I this following question but I failed to mention the sellers of the property never lived the the primary dwelling residence for over twenty years, will this mess up the previous response to our tax-man's to push our tax plan to avoid capital gains taxes?
I sold 10 acres in February 2013, the remaining land on the deed is 12 acres. Daughter recommend using a local tax man (non-C.P.A.) who created this idea. He said we could create a partnership where I control 40% and my kids control 60%. I will be allowed to keep a property loan in my name for the next ten years, controlling all finances and borrow against the property.
Will this float past the IRS? The gain is $680,000 and with some creative cost-basis methods we got the property's gain down to $500,000. I like the idea of selling the property and keeping it at the same time. Will the IRS allow me to claim the full $500,000 tax exemption by selling 60% to my kids? The Tax-Man think's this is the best way to avoid taxes on my long-term home.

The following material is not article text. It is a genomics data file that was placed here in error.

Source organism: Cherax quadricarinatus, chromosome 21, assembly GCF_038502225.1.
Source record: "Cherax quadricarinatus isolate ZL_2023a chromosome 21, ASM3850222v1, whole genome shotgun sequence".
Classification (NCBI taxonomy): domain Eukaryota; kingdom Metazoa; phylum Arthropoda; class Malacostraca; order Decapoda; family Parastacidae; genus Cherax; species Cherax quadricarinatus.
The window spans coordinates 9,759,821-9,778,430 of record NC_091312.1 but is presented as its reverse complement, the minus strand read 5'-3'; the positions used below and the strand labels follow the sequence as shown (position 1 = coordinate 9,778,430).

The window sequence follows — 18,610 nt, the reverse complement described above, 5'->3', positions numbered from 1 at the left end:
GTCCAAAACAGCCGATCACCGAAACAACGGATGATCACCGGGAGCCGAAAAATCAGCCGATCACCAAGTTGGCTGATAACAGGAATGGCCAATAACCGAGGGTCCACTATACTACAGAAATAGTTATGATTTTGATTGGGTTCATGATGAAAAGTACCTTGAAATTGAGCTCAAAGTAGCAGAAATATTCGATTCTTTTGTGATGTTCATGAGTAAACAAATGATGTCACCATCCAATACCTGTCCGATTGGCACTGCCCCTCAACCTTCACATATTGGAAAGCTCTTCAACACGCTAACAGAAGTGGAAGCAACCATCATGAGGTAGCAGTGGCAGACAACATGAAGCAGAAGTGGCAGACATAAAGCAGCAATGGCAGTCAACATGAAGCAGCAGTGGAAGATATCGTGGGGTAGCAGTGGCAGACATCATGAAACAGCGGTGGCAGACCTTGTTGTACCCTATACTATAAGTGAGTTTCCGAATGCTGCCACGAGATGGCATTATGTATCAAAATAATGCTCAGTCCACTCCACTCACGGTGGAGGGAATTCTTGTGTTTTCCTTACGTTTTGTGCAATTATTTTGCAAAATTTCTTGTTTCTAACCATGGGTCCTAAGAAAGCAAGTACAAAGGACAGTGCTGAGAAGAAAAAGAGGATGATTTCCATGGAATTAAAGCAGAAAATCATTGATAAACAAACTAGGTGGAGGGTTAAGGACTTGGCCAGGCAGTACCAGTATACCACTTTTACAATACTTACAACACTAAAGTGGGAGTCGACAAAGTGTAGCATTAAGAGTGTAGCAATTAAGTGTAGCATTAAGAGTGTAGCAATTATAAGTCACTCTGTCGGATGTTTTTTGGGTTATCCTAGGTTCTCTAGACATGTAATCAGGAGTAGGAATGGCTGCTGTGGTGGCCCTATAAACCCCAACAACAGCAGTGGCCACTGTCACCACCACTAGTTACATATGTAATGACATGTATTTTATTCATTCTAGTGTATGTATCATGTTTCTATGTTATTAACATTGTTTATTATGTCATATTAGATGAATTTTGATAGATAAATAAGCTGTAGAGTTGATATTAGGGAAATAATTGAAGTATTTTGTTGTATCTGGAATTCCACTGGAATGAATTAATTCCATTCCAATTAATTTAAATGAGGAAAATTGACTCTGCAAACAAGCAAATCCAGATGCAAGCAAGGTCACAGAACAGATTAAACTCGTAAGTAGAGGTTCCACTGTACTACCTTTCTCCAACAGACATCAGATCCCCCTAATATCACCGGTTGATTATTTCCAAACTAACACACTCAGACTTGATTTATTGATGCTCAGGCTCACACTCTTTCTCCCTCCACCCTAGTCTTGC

The "tax man" said to sell my residence on the property and carry all the paper of the note. Do you see any easily identifiable issues with selling the house and keeping my property (borrowing against the sold property to build a new house, and keeping a home equity loan in my name only.) and doing some accounting moves to avoid paying any taxes. I hate paying taxes and have not paid any in years, I don't want any penalties though, if I can have my cake and eat it too, is there anything wrong with the "tax man's" idea?
Can the IRS say I have not sold my property if I keep a 40% controlling interest in it but tell the IRS I sold it? Is there a method to keep my property and take advantage of the "One Time Capital Gain" exemption rule?
(Open to new answers for 7 days.)